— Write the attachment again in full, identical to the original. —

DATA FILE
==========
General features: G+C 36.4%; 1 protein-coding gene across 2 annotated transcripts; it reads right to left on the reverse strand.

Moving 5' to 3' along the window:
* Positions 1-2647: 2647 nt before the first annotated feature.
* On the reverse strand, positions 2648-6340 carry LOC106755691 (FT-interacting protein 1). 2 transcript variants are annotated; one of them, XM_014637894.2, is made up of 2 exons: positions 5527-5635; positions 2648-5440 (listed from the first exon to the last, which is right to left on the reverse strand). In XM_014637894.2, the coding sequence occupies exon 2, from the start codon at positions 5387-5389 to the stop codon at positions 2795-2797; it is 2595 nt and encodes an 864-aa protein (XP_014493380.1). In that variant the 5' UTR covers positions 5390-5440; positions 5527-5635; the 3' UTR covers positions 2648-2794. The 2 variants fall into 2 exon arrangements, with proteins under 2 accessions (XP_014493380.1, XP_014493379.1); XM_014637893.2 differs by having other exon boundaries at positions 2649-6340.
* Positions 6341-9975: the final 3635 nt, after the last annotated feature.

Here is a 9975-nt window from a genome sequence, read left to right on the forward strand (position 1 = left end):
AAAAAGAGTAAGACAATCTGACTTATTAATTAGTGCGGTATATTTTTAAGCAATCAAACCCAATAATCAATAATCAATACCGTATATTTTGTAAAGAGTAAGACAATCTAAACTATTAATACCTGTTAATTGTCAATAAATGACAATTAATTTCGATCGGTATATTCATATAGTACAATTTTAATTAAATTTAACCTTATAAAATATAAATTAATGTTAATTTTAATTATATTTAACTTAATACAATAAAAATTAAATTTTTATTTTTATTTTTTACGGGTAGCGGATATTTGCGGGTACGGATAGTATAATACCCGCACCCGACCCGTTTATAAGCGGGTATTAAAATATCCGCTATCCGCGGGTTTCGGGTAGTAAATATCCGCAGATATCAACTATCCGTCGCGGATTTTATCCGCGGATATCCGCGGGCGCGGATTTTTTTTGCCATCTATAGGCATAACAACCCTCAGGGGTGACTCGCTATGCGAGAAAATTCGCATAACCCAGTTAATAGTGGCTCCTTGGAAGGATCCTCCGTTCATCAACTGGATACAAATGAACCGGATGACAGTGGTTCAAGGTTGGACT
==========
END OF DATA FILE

General features: G+C 36.4%; 1 protein-coding gene across 2 annotated transcripts; it reads right to left on the reverse strand.

Moving 5' to 3' along the window:
* Positions 1-2647: 2647 nt before the first annotated feature.
* On the reverse strand, positions 2648-6340 carry LOC106755691 (FT-interacting protein 1). 2 transcript variants are annotated; one of them, XM_014637894.2, is made up of 2 exons: positions 5527-5635; positions 2648-5440 (listed from the first exon to the last, which is right to left on the reverse strand). In XM_014637894.2, the coding sequence occupies exon 2, from the start codon at positions 5387-5389 to the stop codon at positions 2795-2797; it is 2595 nt and encodes an 864-aa protein (XP_014493380.1). In that variant the 5' UTR covers positions 5390-5440; positions 5527-5635; the 3' UTR covers positions 2648-2794. The 2 variants fall into 2 exon arrangements, with proteins under 2 accessions (XP_014493380.1, XP_014493379.1); XM_014637893.2 differs by having other exon boundaries at positions 2649-6340.
* Positions 6341-9975: the final 3635 nt, after the last annotated feature.

Here is a 9975-nt window from a genome sequence, read left to right on the forward strand (position 1 = left end):
AAAAAGAGTAAGACAATCTGACTTATTAATTAGTGCGGTATATTTTTAAGCAATCAAACCCAATAATCAATAATCAATACCGTATATTTTGTAAAGAGTAAGACAATCTAAACTATTAATACCTGTTAATTGTCAATAAATGACAATTAATTTCGATCGGTATATTCATATAGTACAATTTTAATTAAATTTAACCTTATAAAATATAAATTAATGTTAATTTTAATTATATTTAACTTAATACAATAAAAATTAAATTTTTATTTTTATTTTTTACGGGTAGCGGATATTTGCGGGTACGGATAGTATAATACCCGCACCCGACCCGTTTATAAGCGGGTATTAAAATATCCGCTATCCGCGGGTTTCGGGTAGTAAATATCCGCAGATATCAACTATCCGTCGCGGATTTTATCCGCGGATATCCGCGGGCGCGGATTTTTTTTGCCATCTATAGGCATAACAACCCTCAGGGGTGACTCGCTATGCGAGAAAATTCGCATAACCCAGTTAATAGTGGCTCCTTGGAAGGATCCTCCGTTCATCAACTGGATACAAATGAACCGGATGACAGTGGTTCAAGGTTGGACT